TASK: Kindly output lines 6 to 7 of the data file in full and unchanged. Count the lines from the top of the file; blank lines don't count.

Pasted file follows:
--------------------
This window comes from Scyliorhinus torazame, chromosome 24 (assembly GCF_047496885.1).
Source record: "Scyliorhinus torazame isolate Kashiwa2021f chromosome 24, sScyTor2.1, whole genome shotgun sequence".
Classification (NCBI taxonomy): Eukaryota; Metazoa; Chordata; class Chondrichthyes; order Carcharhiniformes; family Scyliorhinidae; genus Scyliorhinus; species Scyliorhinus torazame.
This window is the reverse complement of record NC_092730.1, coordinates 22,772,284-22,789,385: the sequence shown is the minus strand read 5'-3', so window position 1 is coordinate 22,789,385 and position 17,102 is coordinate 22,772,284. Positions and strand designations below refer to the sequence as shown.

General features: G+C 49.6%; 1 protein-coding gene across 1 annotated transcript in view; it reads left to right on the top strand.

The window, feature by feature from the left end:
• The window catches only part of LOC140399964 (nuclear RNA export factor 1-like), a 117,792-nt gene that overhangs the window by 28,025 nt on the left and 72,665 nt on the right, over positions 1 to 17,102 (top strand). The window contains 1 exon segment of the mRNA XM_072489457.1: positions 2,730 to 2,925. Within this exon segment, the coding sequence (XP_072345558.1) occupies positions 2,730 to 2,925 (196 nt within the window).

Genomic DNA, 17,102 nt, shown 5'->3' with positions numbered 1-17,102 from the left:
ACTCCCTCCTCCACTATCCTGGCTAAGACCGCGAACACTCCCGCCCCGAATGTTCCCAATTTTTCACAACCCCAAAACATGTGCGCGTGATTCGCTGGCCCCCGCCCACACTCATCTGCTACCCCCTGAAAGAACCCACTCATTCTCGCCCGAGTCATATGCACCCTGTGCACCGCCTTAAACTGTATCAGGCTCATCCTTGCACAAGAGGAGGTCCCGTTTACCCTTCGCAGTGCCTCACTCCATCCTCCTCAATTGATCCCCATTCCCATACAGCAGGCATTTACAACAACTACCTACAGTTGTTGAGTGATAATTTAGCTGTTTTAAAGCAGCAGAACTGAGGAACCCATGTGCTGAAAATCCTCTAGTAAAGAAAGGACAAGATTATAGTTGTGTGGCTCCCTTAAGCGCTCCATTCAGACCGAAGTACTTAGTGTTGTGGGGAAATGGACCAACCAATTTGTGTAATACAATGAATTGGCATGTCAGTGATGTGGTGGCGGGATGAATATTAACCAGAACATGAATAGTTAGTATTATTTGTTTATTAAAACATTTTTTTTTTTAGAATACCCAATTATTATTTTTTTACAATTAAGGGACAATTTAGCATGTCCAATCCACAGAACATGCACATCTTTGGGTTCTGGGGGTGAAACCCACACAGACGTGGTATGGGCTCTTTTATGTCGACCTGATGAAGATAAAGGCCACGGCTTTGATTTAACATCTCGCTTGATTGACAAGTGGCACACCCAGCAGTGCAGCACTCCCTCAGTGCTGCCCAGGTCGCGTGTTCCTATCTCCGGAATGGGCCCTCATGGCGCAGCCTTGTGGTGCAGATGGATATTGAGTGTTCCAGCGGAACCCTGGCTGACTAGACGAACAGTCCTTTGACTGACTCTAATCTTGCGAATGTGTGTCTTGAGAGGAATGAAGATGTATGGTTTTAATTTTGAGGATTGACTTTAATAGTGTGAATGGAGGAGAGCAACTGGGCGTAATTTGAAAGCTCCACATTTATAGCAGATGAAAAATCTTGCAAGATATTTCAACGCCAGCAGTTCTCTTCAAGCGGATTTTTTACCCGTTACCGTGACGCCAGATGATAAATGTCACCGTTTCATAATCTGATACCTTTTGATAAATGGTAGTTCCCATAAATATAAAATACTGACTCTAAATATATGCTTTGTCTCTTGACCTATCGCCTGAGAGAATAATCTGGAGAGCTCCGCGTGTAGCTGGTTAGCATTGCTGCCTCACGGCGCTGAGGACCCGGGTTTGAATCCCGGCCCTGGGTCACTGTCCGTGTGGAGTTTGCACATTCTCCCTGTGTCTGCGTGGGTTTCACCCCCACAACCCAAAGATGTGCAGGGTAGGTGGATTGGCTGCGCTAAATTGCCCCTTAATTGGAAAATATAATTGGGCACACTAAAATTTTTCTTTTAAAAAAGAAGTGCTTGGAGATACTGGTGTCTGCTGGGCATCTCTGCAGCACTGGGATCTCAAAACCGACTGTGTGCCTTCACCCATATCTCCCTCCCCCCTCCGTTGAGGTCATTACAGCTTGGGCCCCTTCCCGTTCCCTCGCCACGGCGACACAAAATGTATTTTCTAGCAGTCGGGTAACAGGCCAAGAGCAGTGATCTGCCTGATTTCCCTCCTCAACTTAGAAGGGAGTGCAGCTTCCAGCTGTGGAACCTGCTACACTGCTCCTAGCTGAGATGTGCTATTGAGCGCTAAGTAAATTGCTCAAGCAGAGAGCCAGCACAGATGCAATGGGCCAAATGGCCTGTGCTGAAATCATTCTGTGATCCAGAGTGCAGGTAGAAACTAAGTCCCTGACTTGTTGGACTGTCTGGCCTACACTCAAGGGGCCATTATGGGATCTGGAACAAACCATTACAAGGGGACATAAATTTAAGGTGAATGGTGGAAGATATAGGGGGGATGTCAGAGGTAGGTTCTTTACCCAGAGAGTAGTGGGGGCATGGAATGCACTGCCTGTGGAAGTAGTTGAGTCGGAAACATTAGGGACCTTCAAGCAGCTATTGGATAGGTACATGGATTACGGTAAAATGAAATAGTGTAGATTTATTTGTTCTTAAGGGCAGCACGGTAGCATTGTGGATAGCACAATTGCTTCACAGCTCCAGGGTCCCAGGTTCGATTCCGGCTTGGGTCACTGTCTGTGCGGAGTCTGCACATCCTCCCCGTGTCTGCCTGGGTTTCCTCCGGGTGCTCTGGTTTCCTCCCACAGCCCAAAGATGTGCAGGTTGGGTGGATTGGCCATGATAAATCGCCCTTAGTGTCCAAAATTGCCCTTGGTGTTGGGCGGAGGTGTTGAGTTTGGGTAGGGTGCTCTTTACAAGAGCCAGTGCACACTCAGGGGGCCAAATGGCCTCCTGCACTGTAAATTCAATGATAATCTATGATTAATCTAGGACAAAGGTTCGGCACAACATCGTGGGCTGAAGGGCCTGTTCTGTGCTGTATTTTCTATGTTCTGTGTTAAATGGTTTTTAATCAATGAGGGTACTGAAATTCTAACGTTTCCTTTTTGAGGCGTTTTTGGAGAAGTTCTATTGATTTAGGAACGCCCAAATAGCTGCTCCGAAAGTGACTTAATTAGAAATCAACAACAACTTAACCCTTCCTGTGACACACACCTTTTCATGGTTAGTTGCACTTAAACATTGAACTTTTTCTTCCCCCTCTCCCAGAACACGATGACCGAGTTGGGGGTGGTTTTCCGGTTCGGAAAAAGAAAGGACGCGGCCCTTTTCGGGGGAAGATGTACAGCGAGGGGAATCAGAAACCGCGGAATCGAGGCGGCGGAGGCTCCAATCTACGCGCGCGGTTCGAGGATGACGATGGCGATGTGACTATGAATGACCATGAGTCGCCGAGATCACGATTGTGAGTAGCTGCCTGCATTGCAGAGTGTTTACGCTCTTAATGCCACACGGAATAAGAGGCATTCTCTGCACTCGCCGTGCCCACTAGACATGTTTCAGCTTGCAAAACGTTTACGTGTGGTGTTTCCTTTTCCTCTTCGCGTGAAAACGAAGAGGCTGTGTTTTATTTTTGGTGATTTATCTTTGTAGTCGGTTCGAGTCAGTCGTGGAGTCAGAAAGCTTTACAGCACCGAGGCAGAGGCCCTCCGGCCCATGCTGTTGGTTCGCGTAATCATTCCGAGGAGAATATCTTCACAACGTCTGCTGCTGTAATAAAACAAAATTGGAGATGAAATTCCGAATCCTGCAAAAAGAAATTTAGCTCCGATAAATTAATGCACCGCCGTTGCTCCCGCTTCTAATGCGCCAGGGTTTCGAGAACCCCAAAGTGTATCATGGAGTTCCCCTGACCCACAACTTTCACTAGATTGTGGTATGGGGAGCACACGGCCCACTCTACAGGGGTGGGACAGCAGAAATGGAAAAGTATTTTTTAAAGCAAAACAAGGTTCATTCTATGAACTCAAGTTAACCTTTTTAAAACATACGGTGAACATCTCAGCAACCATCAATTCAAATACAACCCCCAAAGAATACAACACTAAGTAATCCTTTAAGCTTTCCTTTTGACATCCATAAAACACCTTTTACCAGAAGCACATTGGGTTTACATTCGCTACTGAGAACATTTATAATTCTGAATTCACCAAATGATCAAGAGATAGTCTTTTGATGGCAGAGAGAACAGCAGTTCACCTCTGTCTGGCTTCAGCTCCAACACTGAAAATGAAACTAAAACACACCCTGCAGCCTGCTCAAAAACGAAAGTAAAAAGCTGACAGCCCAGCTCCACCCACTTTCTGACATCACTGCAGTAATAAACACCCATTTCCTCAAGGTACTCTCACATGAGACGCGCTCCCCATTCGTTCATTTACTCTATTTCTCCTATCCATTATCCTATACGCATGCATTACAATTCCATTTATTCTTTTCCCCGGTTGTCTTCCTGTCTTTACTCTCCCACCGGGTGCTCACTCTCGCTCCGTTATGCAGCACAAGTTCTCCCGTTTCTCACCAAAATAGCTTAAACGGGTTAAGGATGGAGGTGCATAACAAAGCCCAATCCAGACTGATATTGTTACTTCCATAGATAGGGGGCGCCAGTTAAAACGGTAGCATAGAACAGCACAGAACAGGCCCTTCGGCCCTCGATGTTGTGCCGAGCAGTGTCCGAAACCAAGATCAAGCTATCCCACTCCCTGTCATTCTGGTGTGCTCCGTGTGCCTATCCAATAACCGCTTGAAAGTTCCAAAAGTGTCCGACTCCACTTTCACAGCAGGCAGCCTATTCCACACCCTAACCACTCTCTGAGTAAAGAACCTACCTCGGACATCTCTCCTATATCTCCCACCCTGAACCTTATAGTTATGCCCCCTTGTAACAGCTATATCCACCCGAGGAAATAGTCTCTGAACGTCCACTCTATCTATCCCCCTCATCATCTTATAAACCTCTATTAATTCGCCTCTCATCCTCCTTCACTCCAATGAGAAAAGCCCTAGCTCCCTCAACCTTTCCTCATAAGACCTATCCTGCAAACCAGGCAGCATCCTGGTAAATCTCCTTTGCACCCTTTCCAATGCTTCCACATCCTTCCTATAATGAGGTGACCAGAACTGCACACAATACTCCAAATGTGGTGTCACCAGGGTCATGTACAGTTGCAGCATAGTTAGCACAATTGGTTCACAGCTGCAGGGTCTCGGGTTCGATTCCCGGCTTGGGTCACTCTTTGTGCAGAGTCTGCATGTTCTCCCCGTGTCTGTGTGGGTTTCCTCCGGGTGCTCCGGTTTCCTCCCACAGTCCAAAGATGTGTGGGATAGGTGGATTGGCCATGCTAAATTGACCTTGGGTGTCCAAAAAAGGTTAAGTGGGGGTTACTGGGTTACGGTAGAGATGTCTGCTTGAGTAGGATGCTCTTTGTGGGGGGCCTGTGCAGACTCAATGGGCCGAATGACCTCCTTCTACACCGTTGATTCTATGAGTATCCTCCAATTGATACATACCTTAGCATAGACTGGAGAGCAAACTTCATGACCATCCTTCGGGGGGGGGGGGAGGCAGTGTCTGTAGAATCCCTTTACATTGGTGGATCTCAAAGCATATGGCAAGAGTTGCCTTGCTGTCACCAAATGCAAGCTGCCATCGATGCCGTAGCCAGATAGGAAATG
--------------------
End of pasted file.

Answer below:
The window, feature by feature from the left end:
• The window catches only part of LOC140399964 (nuclear RNA export factor 1-like), a 117,792-nt gene that overhangs the window by 28,025 nt on the left and 72,665 nt on the right, over positions 1 to 17,102 (top strand). The window contains 1 exon segment of the mRNA XM_072489457.1: positions 2,730 to 2,925. Within this exon segment, the coding sequence (XP_072345558.1) occupies positions 2,730 to 2,925 (196 nt within the window).